This- from one of the most influential conservative lobbying groups in the US, is pretty reflective on the general view of universities now.

"American businesses are increasingly worried about the quality of the workforce pool from which they will be hiring.… Too few American students are graduating high school or college with the skills employers need." The solution? Let business "shape or endorse curriculum, training and certification options that teach the skills they look for in potential employees."

In other words - job training, and better yet- job training that the employee has to pay exorbitant sums for. The idea that humanities and arts studies have been transformed from studying Rembrandt into studying nothing but Katy Perry has been a convenient pretext to eliminate them, but the reason is all about money.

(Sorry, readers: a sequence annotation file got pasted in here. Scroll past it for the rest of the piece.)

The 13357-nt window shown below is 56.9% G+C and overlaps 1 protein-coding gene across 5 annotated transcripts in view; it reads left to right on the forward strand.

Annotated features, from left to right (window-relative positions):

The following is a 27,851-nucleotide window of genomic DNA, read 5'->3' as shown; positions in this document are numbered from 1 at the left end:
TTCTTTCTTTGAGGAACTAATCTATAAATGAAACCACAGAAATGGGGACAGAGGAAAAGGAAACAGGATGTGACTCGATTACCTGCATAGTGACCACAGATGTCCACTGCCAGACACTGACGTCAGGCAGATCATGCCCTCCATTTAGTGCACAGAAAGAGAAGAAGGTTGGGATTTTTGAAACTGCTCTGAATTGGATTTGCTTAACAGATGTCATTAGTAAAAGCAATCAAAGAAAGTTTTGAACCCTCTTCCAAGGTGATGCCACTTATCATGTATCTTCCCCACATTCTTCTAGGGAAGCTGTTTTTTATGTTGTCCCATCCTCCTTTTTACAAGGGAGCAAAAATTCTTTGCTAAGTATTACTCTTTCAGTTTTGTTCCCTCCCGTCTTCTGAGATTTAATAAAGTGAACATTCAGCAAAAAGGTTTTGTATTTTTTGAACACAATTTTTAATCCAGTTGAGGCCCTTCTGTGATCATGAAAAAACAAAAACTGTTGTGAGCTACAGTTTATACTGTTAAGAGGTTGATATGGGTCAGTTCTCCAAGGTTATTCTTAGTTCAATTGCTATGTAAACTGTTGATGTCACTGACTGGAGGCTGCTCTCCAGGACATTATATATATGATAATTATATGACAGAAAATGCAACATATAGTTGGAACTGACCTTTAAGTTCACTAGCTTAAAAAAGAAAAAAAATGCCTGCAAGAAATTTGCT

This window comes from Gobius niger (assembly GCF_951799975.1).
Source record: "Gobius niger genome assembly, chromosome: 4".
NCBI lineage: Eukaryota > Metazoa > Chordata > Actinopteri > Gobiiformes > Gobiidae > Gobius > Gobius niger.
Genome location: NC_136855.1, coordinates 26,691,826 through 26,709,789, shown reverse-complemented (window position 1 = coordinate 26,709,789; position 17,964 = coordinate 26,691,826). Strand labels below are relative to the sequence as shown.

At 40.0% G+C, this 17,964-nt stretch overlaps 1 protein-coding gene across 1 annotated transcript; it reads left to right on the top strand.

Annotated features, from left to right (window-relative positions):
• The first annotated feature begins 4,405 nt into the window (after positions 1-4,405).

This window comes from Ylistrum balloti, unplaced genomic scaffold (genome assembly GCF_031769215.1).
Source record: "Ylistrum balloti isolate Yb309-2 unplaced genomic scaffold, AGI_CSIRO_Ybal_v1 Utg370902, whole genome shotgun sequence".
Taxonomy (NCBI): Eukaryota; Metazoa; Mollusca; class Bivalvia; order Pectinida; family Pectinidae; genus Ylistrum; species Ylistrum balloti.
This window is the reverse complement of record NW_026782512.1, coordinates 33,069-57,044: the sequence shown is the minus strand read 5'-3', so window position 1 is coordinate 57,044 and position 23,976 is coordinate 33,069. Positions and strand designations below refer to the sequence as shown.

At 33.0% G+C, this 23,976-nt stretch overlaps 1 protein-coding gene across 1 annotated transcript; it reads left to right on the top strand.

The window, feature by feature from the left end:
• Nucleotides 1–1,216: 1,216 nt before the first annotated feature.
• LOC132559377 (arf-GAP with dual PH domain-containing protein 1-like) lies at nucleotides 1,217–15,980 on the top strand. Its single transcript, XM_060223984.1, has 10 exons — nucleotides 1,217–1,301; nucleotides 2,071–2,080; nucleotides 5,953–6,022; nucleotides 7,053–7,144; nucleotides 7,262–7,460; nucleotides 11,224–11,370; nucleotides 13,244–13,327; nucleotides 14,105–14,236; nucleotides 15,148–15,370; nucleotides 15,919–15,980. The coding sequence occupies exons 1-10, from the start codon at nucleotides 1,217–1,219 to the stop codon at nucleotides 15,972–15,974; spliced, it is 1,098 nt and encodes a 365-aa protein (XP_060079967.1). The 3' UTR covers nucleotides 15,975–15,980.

If kids aren't learning the classics, their enemies aren't Radiohead, or rap music. The enemies are Amazon, Google, and Facebook.
This is ironic. Why ? Because the Liberal Arts Degree can eventually outearn STEM majors in the long run. https://www.nytimes.com/2019/09/20/business/liberal-arts-stem-salaries.html
 

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If one wishes to promote classical music, it might be a good idea to begin by acknowledging that listening to music as art is different than listening to it as entertainment, ear candy, or distraction.
 

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If one wishes to promote classical music, it might be a good idea to begin by acknowledging that listening to music as art is different than listening to it as entertainment, ear candy, or distraction.